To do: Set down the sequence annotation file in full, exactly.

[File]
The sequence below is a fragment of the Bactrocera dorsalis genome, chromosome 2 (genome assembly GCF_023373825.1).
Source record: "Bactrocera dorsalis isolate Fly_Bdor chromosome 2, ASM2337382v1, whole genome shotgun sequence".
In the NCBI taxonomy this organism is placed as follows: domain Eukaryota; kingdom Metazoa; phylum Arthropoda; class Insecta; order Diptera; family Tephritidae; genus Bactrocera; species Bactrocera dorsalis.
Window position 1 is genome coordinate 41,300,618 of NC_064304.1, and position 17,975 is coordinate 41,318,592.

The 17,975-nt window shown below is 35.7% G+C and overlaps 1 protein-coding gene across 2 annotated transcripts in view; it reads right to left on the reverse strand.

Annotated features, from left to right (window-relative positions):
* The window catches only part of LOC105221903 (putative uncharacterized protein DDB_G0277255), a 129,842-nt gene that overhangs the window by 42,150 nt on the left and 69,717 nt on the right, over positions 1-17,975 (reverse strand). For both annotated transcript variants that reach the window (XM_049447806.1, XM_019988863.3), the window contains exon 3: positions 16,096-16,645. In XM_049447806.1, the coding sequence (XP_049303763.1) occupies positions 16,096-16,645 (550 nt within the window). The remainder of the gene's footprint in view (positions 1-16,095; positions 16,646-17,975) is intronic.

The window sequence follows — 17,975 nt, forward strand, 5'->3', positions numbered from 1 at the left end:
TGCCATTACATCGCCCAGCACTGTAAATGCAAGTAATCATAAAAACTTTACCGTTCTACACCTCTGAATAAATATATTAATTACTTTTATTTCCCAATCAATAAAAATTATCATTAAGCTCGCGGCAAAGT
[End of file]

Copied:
The sequence below is a fragment of the Bactrocera dorsalis genome, chromosome 2 (genome assembly GCF_023373825.1).
Source record: "Bactrocera dorsalis isolate Fly_Bdor chromosome 2, ASM2337382v1, whole genome shotgun sequence".
In the NCBI taxonomy this organism is placed as follows: domain Eukaryota; kingdom Metazoa; phylum Arthropoda; class Insecta; order Diptera; family Tephritidae; genus Bactrocera; species Bactrocera dorsalis.
Window position 1 is genome coordinate 41,300,618 of NC_064304.1, and position 17,975 is coordinate 41,318,592.

The 17,975-nt window shown below is 35.7% G+C and overlaps 1 protein-coding gene across 2 annotated transcripts in view; it reads right to left on the reverse strand.

Annotated features, from left to right (window-relative positions):
* The window catches only part of LOC105221903 (putative uncharacterized protein DDB_G0277255), a 129,842-nt gene that overhangs the window by 42,150 nt on the left and 69,717 nt on the right, over positions 1-17,975 (reverse strand). For both annotated transcript variants that reach the window (XM_049447806.1, XM_019988863.3), the window contains exon 3: positions 16,096-16,645. In XM_049447806.1, the coding sequence (XP_049303763.1) occupies positions 16,096-16,645 (550 nt within the window). The remainder of the gene's footprint in view (positions 1-16,095; positions 16,646-17,975) is intronic.

The window sequence follows — 17,975 nt, forward strand, 5'->3', positions numbered from 1 at the left end:
TGCCATTACATCGCCCAGCACTGTAAATGCAAGTAATCATAAAAACTTTACCGTTCTACACCTCTGAATAAATATATTAATTACTTTTATTTCCCAATCAATAAAAATTATCATTAAGCTCGCGGCAAAGT